The origin of Thanksgiving in the United States can be traced back to the early 17th century when a group of British Pilgrims established the Plymouth Colony in the New World. These Pilgrims, seeking religious freedom, embarked on a journey that would eventually lead to the iconic Thanksgiving celebration we know today.
Pilgrims' Quest for Religious Freedom
Seeking Refuge in the New World
The Pilgrims, also known as Separatists, embarked on a perilous journey to the New World in the early 17th century. Their primary motivation was to escape religious persecution and establish a community where they could freely practice their faith.
Distinctive Features of Pilgrim Faith
Separation from the Church of England
The Pilgrims were dissenters who believed that the Church of England had become corrupt and strayed from the true teachings of Christianity. They sought complete separation from the Church of England, including its hierarchical structure and rituals.
Central to their faith was the concept of Congregationalism, where individual congregations had autonomy over religious matters. This decentralized approach to church governance was a stark departure from the hierarchical structure of the Church of England.
Simplicity in Worship
The Pilgrims advocated for simplicity in religious practices. They rejected elaborate ceremonies and liturgical elements, favoring straightforward worship characterized by prayer, Bible reading, and preaching.
Emphasis on the Bible
The Bible held a position of paramount authority in Pilgrim theology. They encouraged individual interpretation of scripture and placed a strong emphasis on the study of the Bible by all members of the congregation.
Pursuit of a "Purified" Faith
The Pilgrims believed in the pursuit of a "purified" Christianity. Their goal was to remove what they perceived as impurities and corruptions that had crept into the Church, returning to what they considered the true and simple teachings of the Bible.
Championing Religious Freedom
Not only did the Pilgrims seek religious freedom for themselves, but they also championed the idea of religious liberty for all. They were early proponents of the notion that individuals should be free to worship according to their conscience without fear of persecution.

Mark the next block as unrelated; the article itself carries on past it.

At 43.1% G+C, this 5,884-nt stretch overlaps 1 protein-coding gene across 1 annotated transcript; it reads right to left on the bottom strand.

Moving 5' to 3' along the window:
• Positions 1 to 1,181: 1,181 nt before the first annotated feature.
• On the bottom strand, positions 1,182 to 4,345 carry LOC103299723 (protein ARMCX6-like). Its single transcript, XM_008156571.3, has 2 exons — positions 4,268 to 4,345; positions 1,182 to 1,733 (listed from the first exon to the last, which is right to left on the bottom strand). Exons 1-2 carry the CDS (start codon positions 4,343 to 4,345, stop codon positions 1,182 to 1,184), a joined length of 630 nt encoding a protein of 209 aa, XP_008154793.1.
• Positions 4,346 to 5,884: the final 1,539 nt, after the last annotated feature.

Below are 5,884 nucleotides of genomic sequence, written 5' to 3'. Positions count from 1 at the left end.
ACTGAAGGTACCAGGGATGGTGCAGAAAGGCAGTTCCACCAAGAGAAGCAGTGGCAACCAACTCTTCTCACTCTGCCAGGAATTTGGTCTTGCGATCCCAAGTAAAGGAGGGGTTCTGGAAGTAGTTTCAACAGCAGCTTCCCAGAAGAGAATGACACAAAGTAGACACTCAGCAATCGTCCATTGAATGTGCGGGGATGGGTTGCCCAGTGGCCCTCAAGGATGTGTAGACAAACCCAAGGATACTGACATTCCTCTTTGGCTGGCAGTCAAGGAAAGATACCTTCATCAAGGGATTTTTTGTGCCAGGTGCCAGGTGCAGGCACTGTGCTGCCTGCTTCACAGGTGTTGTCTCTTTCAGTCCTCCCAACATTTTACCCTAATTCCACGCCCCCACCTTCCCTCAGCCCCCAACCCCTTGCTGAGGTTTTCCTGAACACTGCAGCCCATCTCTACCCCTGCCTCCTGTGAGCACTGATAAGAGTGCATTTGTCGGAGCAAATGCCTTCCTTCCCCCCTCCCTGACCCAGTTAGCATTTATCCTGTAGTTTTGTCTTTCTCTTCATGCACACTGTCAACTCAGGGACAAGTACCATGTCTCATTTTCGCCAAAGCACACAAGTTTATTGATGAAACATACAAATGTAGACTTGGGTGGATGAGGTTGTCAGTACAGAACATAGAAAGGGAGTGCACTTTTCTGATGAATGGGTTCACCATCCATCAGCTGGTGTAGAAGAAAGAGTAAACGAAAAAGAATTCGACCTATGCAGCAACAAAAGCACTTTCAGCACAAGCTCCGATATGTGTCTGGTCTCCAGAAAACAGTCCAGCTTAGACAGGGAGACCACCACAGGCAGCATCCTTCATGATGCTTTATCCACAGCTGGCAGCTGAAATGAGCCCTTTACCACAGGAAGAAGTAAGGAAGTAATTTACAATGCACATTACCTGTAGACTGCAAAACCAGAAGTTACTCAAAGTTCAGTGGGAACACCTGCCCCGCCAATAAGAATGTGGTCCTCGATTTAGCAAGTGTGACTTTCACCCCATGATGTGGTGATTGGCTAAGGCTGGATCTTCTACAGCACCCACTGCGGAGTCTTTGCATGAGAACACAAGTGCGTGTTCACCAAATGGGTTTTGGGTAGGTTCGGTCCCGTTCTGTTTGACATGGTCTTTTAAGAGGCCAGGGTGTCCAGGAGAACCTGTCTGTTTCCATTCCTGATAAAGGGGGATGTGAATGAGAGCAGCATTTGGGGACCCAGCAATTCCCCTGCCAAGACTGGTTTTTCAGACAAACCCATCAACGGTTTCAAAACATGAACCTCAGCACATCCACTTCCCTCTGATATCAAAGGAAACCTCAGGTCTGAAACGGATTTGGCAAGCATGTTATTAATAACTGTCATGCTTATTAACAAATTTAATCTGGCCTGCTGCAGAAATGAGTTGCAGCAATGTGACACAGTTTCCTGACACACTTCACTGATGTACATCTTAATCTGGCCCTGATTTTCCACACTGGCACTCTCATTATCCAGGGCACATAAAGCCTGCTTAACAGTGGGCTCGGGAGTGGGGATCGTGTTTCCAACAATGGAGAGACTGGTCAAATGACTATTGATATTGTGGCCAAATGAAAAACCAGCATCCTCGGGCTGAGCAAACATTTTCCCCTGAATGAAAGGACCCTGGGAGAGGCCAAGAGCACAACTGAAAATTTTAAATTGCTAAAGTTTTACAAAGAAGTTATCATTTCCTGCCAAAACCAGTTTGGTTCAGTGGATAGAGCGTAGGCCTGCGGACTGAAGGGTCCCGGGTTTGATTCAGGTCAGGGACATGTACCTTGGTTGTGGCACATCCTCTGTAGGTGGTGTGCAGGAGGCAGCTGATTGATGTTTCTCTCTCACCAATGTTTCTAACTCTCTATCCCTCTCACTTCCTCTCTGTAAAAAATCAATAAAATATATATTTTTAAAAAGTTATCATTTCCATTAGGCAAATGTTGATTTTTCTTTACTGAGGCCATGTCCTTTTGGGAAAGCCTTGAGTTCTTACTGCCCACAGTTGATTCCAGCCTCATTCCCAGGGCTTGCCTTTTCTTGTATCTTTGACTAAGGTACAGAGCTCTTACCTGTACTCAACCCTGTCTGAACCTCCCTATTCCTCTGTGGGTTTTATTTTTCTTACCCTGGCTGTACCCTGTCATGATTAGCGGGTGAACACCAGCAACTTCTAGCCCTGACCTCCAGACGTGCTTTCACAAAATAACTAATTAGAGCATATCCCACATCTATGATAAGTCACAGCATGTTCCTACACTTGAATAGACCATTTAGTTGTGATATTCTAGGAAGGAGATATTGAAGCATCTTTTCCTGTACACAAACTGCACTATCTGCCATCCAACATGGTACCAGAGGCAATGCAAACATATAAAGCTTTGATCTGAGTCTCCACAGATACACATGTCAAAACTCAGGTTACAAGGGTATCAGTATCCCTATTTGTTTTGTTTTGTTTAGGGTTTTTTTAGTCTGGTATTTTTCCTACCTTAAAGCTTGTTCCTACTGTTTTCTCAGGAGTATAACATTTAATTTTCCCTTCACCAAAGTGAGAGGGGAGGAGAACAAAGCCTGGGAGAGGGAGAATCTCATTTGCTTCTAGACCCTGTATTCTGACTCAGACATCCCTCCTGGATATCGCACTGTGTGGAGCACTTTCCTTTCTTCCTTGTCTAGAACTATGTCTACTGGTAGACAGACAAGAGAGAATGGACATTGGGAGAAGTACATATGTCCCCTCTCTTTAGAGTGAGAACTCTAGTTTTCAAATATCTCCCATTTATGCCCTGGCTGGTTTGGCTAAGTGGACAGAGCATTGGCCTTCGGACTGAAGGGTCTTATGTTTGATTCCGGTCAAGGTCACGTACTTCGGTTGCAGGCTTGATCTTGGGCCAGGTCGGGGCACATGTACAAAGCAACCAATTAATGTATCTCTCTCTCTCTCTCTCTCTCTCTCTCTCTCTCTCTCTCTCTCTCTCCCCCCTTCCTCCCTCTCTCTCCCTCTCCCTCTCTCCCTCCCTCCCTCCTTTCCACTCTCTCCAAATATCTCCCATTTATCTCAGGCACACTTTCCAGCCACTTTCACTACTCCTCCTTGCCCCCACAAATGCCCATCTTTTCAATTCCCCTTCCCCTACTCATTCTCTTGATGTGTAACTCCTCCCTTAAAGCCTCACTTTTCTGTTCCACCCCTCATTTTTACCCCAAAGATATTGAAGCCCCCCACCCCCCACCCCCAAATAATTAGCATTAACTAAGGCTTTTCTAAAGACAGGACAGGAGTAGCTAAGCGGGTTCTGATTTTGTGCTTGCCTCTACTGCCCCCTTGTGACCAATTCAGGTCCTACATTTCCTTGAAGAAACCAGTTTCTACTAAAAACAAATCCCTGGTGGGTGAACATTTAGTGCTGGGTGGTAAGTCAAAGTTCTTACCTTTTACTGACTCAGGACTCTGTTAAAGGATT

The First Thanksgiving
Harvest Celebration and Unity
In 1621, after a difficult first year in Plymouth Colony, the Pilgrims successfully cultivated crops with the assistance of the Wampanoag tribe, particularly Squanto, who shared essential agricultural knowledge. In gratitude for their survival and the support of the Native Americans, the Pilgrims organized a three-day feast, often considered the first Thanksgiving. This event was marked by communal celebration, featuring food, games, and prayers, as a way to give thanks for a bountiful harvest and the unity between the settlers and indigenous people.
The Evolution of Thanksgiving
From Sporadic Celebrations to a National Holiday
While the first Thanksgiving was not an annual holiday, it paved the way for the tradition of Thanksgiving in the United States. It took until the 19th century, during Abraham Lincoln's presidency amid the Civil War, for Thanksgiving to be officially declared a national holiday. Lincoln proclaimed it as a day of "Thanksgiving and Praise" to promote unity and gratitude.
Today, Thanksgiving in the United States is celebrated on the fourth Thursday of November. It has evolved over the centuries into a time for families and friends to come together, share a special meal, and express gratitude for the blessings in their lives. Thanksgiving has become deeply ingrained in American culture as a time of reflection, unity, and thankfulness, with its origins rooted in the Pilgrims' pursuit of religious freedom and their expression of gratitude for a successful harvest and harmonious coexistence with Native Americans.